The Real Case Against Dwyane Wade
It’s no secret around the league Wade has been increasingly limited by knee injuries in the back end of his career, a decline that's accelerated during the reign of the Big Three.
Per-game averages can be misleading, but since 2008-09, when Wade was arguably at his zenith, the guard has seen his scoring backslide in each season (from a peak of 30.2 to 18.7 this year) and his assists dip from from 7.5 per night to 4.7. He has suffered in other categories as well.
The area of decline that packs the greatest symbolic wallop is blocks, where arguably the greatest shot-blocking guard ever is averaging just 0.6 per game, less than half of what he offered only two seasons ago.
The advanced metrics reinforce the perception that Wade is slipping. His PER fell from a high of 30.4 in the aforementioned 2008-09 campaign all the way to 21.2 in 2013-14. His win shares per 48 minutes have likewise plummeted to .142. He was at .227 in 2011-12.
This deterioration is, for a superstar, unusual. While NBA players age fast (according to some studies, the average player peaks at around 25 or 26, plateaus for a few seasons, then falls off markedly), superstars seem to resist this trend. As in many things, they defy the forces of gravity.
Consider some other star shooting guards. A list of the greatest 2's of all time probably includes, in some order, Wade, Ray Allen, Earl Monroe, Reggie Miller, Allen Iverson, Clyde Drexler, George Gervin, Jerry West, Kobe Bryant and, of course, Michael Jordan. Relative to this group, Wade has aged like Kathleen Turner.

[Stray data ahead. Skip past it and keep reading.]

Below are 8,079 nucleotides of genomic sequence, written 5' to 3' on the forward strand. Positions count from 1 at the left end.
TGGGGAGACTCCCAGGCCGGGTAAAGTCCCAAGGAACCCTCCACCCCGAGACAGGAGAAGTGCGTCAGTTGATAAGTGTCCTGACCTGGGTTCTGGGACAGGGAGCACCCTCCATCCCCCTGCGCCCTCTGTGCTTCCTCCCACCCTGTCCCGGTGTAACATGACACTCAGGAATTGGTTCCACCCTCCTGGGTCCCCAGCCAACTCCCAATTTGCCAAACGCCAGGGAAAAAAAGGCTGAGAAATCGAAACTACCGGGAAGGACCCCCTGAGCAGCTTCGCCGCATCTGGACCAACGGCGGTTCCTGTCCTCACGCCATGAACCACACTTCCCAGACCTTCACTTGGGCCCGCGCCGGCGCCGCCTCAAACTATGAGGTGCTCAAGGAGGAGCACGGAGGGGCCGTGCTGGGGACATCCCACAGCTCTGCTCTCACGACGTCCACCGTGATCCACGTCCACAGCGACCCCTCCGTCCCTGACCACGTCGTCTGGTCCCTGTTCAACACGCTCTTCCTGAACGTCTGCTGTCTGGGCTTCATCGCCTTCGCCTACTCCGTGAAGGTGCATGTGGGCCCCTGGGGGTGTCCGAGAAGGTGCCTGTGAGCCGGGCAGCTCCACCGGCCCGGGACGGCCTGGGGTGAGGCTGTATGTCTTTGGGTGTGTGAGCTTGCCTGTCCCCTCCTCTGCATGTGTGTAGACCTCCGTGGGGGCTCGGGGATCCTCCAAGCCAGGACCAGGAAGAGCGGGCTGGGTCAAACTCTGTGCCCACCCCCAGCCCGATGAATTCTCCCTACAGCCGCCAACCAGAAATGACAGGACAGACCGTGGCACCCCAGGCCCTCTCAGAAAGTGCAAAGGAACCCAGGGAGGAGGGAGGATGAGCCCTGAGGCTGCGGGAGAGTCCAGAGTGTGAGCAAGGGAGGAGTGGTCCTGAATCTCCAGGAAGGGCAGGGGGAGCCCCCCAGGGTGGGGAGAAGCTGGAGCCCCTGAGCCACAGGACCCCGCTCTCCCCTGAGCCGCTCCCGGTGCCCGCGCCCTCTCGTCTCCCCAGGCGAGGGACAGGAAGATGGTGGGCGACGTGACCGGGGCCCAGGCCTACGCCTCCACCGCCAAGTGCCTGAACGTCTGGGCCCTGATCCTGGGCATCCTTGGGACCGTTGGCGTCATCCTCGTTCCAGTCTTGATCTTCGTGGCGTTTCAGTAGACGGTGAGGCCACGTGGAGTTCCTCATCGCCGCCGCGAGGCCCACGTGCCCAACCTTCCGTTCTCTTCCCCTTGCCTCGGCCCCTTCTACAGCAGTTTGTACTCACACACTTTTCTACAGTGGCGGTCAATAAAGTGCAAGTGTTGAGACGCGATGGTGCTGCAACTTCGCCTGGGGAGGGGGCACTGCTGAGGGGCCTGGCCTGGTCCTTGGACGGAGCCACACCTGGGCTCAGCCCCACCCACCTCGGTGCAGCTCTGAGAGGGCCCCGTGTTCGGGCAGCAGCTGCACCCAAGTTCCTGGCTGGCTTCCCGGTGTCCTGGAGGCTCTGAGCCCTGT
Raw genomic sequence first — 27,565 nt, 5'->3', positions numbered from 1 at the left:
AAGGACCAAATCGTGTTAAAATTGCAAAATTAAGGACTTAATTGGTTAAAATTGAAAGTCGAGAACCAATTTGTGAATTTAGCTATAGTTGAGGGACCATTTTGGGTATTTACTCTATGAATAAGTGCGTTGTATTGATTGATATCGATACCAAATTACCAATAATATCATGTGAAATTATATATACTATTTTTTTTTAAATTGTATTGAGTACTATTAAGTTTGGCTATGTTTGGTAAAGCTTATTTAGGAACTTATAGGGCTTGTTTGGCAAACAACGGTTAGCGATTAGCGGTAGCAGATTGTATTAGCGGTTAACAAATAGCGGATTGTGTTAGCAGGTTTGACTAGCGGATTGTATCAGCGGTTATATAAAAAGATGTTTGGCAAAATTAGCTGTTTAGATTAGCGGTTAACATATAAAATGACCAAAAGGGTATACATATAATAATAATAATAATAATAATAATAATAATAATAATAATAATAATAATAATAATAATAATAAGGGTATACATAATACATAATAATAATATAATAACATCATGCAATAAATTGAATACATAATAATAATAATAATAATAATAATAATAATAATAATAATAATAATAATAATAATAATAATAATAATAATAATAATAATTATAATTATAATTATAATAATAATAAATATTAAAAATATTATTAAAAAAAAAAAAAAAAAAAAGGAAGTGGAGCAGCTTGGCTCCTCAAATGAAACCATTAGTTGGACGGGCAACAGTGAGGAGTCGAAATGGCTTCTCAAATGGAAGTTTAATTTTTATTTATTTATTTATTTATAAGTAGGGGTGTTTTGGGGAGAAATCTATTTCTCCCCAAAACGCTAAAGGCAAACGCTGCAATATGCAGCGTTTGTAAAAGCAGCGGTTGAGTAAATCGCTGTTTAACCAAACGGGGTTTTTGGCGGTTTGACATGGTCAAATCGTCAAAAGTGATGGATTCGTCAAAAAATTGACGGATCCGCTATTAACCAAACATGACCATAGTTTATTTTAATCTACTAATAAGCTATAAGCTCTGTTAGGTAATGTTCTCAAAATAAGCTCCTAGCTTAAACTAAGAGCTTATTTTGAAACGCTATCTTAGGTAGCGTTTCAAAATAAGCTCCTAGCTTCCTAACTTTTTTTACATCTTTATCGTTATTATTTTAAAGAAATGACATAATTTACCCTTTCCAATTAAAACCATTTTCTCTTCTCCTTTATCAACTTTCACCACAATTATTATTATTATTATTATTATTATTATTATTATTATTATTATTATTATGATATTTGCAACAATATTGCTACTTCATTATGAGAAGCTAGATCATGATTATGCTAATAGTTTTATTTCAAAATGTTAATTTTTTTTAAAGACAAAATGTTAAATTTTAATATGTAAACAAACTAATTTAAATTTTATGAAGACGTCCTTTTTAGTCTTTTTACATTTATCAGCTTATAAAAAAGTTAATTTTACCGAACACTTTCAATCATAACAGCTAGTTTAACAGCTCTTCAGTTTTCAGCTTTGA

In Wade’s age-32 season (this one), his WS/48 is about 25-percent worse than his career average (.142 compared to .193). The only player on the above list who suffered a steeper drop was Gervin, who posted a .106 WS/48 in his age-32 season, 32 percent shy of his .157 career average.
It gets worse. Of the 10 players we're considering—again, likely the 10 best shooting guards of all time—Wade and Gervin are the only ones who had any meaningful drop-off in their age-32 seasons. Bryant, who had a .178 WS/48 in 2010-11 compared to a career average of .182, suffered the third-worst decline on the list.
Everyone else—a group that includes Jordan, West, Drexler, Miller, Iverson, Monroe and teammate Allen—was still outperforming their career norms, sometimes dramatically so, at an age when Wade is, clearly, not what he once was.
This lack of longevity counts and should count against Wade, especially in an era of advanced medical, nutrition and training regimens.
In professional sports, it's not just the height of a player's peak that determines how they're ultimately remembered, but how long they stay there. This is why Mark Rypien and Brady Anderson aren't remembered as fondly as Brett Favre and Bernie Williams.
And it's why Dwyane Wade, at the moment, seems on shakier historical footing than he did a few seasons ago. His standing among the league greats may have taken a hit during the Big Three era, but it has nothing to do with LeBron.